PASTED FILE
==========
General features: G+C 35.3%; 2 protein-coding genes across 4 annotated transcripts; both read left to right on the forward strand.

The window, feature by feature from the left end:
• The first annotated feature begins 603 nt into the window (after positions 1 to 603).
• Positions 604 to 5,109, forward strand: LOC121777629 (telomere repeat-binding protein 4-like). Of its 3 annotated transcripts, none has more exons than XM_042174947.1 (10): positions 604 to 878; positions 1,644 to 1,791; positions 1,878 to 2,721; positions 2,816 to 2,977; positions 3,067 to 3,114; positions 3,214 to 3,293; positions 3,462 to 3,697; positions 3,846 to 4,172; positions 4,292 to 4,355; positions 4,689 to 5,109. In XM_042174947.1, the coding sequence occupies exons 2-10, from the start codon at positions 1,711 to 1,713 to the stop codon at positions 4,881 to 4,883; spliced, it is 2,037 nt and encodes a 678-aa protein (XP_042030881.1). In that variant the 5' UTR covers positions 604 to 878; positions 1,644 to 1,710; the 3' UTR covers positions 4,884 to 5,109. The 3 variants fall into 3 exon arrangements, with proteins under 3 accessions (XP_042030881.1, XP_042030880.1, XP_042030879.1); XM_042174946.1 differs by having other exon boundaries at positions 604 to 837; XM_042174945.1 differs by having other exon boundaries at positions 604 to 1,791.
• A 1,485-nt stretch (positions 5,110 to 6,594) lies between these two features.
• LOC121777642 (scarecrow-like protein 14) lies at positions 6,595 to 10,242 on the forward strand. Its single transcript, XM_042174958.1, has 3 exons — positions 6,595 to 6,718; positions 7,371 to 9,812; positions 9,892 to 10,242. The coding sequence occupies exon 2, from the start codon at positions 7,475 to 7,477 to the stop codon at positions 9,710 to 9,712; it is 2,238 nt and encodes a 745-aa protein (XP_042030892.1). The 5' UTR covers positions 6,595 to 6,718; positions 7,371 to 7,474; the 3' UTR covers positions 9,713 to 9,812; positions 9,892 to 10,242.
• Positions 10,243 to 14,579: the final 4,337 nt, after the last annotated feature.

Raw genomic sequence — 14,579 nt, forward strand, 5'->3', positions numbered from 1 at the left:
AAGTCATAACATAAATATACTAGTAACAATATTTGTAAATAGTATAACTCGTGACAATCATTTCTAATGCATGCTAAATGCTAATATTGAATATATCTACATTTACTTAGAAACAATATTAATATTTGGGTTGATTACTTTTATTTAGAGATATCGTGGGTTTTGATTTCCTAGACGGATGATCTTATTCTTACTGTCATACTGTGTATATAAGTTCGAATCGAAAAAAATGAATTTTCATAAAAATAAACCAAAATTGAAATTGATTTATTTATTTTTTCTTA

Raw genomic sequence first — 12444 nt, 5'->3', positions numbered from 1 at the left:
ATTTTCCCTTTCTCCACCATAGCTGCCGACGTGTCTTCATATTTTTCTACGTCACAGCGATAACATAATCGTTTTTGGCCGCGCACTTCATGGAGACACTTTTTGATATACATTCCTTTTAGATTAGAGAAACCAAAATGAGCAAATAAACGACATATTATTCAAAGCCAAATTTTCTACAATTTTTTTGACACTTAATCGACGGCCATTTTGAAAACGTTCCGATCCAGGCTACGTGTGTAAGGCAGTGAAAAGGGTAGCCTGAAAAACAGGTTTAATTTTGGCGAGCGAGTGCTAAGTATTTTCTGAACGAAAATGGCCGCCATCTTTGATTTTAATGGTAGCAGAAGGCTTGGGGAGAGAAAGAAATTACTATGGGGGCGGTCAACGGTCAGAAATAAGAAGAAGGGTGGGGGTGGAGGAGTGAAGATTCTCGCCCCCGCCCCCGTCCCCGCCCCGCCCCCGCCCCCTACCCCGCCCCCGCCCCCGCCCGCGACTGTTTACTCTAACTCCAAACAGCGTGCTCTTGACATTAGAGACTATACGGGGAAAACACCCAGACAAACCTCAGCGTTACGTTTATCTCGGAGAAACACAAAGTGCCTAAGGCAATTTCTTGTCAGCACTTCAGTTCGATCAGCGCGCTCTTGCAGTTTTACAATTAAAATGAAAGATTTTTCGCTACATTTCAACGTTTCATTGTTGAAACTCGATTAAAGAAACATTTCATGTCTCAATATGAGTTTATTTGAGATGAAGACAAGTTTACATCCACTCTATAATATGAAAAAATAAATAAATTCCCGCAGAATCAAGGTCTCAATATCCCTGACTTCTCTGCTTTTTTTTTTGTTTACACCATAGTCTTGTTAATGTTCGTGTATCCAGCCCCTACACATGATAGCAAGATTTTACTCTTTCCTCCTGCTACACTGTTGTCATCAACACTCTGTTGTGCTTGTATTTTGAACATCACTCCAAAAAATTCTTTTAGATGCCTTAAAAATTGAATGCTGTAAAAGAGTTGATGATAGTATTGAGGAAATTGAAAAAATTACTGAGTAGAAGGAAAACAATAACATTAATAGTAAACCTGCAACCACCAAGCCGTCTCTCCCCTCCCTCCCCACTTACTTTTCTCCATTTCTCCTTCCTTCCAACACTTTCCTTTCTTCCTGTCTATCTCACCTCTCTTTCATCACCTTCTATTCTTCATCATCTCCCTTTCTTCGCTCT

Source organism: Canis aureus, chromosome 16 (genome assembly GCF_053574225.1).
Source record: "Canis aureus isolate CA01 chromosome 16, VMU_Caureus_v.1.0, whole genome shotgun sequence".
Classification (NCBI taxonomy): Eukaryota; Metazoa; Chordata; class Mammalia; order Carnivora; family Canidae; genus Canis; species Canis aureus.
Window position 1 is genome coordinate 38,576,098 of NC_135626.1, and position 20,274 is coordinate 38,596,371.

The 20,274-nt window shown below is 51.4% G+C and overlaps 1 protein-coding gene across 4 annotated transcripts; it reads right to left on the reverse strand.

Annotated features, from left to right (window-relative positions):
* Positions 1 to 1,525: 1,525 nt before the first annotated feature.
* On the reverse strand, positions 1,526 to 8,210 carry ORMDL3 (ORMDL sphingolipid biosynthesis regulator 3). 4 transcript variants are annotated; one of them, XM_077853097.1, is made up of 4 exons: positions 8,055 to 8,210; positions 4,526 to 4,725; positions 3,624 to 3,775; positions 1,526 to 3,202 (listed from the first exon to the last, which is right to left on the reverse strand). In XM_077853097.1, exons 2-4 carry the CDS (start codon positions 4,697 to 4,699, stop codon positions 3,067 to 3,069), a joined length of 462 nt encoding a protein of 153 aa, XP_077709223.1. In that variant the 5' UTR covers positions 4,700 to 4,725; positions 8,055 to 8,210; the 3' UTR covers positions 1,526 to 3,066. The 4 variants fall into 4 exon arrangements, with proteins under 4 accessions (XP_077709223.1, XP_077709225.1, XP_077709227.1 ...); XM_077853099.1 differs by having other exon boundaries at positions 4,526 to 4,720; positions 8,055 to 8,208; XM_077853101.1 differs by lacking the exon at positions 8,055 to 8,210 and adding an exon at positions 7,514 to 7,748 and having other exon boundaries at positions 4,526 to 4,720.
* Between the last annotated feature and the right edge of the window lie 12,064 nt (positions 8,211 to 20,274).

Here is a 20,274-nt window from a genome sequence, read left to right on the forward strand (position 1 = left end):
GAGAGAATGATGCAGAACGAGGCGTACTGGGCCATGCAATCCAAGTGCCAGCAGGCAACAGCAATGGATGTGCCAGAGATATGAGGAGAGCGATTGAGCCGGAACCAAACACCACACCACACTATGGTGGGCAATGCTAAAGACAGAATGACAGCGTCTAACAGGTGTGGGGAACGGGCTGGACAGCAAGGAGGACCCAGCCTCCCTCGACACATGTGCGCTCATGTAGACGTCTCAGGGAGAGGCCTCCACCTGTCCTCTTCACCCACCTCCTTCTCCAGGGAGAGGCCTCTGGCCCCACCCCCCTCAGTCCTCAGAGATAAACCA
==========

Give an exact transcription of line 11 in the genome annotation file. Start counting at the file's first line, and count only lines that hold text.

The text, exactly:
ATTTTCCCTTTCTCCACCATAGCTGCCGACGTGTCTTCATATTTTTCTACGTCACAGCGATAACATAATCGTTTTTGGCCGCGCACTTCATGGAGACACTTTTTGATATACATTCCTTTTAGATTAGAGAAACCAAAATGAGCAAATAAACGACATATTATTCAAAGCCAAATTTTCTACAATTTTTTTGACACTTAATCGACGGCCATTTTGAAAACGTTCCGATCCAGGCTACGTGTGTAAGGCAGTGAAAAGGGTAGCCTGAAAAACAGGTTTAATTTTGGCGAGCGAGTGCTAAGTATTTTCTGAACGAAAATGGCCGCCATCTTTGATTTTAATGGTAGCAGAAGGCTTGGGGAGAGAAAGAAATTACTATGGGGGCGGTCAACGGTCAGAAATAAGAAGAAGGGTGGGGGTGGAGGAGTGAAGATTCTCGCCCCCGCCCCCGTCCCCGCCCCGCCCCCGCCCCCTACCCCGCCCCCGCCCCCGCCCGCGACTGTTTACTCTAACTCCAAACAGCGTGCTCTTGACATTAGAGACTATACGGGGAAAACACCCAGACAAACCTCAGCGTTACGTTTATCTCGGAGAAACACAAAGTGCCTAAGGCAATTTCTTGTCAGCACTTCAGTTCGATCAGCGCGCTCTTGCAGTTTTACAATTAAAATGAAAGATTTTTCGCTACATTTCAACGTTTCATTGTTGAAACTCGATTAAAGAAACATTTCATGTCTCAATATGAGTTTATTTGAGATGAAGACAAGTTTACATCCACTCTATAATATGAAAAAATAAATAAATTCCCGCAGAATCAAGGTCTCAATATCCCTGACTTCTCTGCTTTTTTTTTTGTTTACACCATAGTCTTGTTAATGTTCGTGTATCCAGCCCCTACACATGATAGCAAGATTTTACTCTTTCCTCCTGCTACACTGTTGTCATCAACACTCTGTTGTGCTTGTATTTTGAACATCACTCCAAAAAATTCTTTTAGATGCCTTAAAAATTGAATGCTGTAAAAGAGTTGATGATAGTATTGAGGAAATTGAAAAAATTACTGAGTAGAAGGAAAACAATAACATTAATAGTAAACCTGCAACCACCAAGCCGTCTCTCCCCTCCCTCCCCACTTACTTTTCTCCATTTCTCCTTCCTTCCAACACTTTCCTTTCTTCCTGTCTATCTCACCTCTCTTTCATCACCTTCTATTCTTCATCATCTCCCTTTCTTCGCTCT